Are there any situations in which it makes sense to raise the ISO in bright day light?

For example, this pic has been taken in bright day light with ISO 3200, f18, 1/1250: http://1x.com/#!/forum/photo-critique/29766. Did that choice give any benefit?


4 Answers 4


Artistic decisions drive part of this; the photographic context may have determined other parts (specifically, it's possible the photographer wanted to be unobtrusive and unnoticed); physical compromises determine the rest:

  • Obviously the photograph was intended to be in grayscale, not color. Salient elements of grayscale quality are contrast, sharpness, and grain, all of which were influenced by the exposure settings and ambient light, as the subsequent points will describe.

  • f18 was needed to achieve a depth of field that put the entire face in focus. Because the depth of field is still fairly narrow, we infer that a telephoto lens was used--perhaps a fairly extreme one (c. 500 mm on a DSLR?).

  • Because there was no apparent action to freeze and because f18 on a standard-format camera would involve substantial diffraction blurring (which sets a limit on how sharp the picture could possibly be), there was likely no need to use a short shutter speed. However, a long focal length would require perhaps 1/500 to 1/800 second exposure to eliminate blur from camera vibration. That would have allowed an ISO of 1600 (or even smaller ISOs, by increasing the aperture a bit). So ISO 3200 may have been a choice, not a technical compromise. It created a certain amount of noise. This produces a slight grain that is characteristic of B&W film. However, this grain is extremely subtle--the sky is clear and grain is apparent only in the mid-grays of the background (a fence)? So another possibility is that the photographer was rigged to "snoop" at a distance, using a long telephoto lens, long depth of field, and very short shutter speed to allow quick snapshots of anything interesting that appeared quite some distance away without having to fiddle with exposure settings. "Stealth photography," if you will.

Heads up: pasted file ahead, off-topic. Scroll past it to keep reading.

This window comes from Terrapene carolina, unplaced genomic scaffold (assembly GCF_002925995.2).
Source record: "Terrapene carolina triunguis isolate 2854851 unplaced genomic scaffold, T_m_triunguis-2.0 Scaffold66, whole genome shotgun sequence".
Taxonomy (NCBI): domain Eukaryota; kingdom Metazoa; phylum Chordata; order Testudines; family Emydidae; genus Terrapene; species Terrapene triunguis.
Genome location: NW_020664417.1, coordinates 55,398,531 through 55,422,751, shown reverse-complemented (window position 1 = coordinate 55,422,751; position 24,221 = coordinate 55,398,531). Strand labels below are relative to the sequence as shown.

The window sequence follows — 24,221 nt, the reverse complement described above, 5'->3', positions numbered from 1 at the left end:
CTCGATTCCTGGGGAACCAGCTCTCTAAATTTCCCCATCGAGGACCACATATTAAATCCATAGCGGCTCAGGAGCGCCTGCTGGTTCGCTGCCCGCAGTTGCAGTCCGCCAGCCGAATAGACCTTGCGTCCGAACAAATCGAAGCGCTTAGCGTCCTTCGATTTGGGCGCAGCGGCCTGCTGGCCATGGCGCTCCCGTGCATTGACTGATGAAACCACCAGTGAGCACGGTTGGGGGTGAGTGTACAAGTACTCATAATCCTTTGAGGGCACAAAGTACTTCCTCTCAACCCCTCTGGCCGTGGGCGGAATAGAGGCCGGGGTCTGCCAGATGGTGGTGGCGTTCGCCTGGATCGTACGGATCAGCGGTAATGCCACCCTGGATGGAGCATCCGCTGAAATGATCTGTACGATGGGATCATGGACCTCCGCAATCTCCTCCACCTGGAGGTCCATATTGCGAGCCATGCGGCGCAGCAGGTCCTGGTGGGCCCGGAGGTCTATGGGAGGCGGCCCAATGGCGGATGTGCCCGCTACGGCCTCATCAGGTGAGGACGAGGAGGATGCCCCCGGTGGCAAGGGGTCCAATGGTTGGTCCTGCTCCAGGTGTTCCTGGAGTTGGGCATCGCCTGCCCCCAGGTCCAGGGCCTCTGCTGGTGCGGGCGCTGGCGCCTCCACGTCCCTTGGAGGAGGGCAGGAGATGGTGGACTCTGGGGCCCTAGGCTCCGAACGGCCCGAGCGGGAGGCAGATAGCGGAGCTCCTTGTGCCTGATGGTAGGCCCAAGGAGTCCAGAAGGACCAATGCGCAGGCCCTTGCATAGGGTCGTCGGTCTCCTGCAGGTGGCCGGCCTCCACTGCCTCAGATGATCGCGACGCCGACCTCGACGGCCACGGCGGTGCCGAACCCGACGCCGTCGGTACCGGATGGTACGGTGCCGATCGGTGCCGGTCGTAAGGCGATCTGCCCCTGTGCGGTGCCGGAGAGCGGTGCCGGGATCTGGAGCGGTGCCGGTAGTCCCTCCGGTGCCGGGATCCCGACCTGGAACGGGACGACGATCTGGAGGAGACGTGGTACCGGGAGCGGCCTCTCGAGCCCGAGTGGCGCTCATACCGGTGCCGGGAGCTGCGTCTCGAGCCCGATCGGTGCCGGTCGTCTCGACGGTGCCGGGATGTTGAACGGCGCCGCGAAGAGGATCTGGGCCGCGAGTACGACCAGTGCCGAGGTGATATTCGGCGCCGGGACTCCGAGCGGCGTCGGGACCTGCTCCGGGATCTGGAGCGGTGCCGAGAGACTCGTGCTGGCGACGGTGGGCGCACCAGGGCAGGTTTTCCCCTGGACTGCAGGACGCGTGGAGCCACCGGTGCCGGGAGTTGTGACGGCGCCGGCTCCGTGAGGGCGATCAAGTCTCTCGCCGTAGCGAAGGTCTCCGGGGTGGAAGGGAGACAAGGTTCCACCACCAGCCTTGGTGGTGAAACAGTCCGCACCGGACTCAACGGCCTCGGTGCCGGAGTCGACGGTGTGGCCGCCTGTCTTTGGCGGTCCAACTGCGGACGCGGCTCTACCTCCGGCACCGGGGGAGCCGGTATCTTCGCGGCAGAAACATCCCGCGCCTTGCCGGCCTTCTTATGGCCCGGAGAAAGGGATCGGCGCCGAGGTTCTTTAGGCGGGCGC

• The photo was shot in bright sunlight either by necessity or to achieve the rugged, high-contrast effect.

  • Finally, the shutter speed was determined by the combination of light intensity, aperture, and ISO.

  • You may wish to have a fast shutter speed which requires a high ISO.
  • You may use it for creative control, such as adding noise and or grain to an image.
  • If you are using a polarizer or a neutral density filter but still want a fast shutter speed.

To be honest ISO 3200 isn't that high with today's digital SLRs. If this shot was with a Canon 5D MKII or similar, I wouldn't worry at all about shooting at ISO 3200.

I don't know why in this case the photographer chose the settings he did, it seems odd.

  • 2
    \$\begingroup\$ _ I wouldn't worry at all about shooting at ISO 3200_ - say this to my Nikon D80 \$\endgroup\$
    – Genius
    Commented Oct 20, 2011 at 18:29
  • \$\begingroup\$ @Genius - Yes it is not true with all DSLRs, but cameras at the level of the 5D MkII have very little grain at ISO 3200. \$\endgroup\$
    – dpollitt
    Commented Oct 20, 2011 at 18:36
  • \$\begingroup\$ @Genius - The D80 was released in 2006, so in 2011+ I wouldn't consider it "today's digital SLRs" :) If you buy a new DSLR in 2012, you can shoot at ISO 3200 without issues on every unit I've seen. \$\endgroup\$
    – dpollitt
    Commented Dec 3, 2012 at 14:01

From my practice:

  • Reason #1: To have nice film-like grain when aiming on black/write pictures
  • Reason #2: To use ultra-small aperture with high shutter speed from hands for some reasons
  • and the most popular -- Reason #3: Just a mistake, forgot to decrease the ISO parameter when came out from indoors

Increased depth of field is one important reason.

Assuming you want to keep the same shutter speed:

(basing this on a 50mm lens, full frame sensor, and 2m from the subject)

  • ISO 100 and f/3.2 will give you a DOF of 0.3m
  • ISO 3200 and f/18 will give you a DOF of 2.04m

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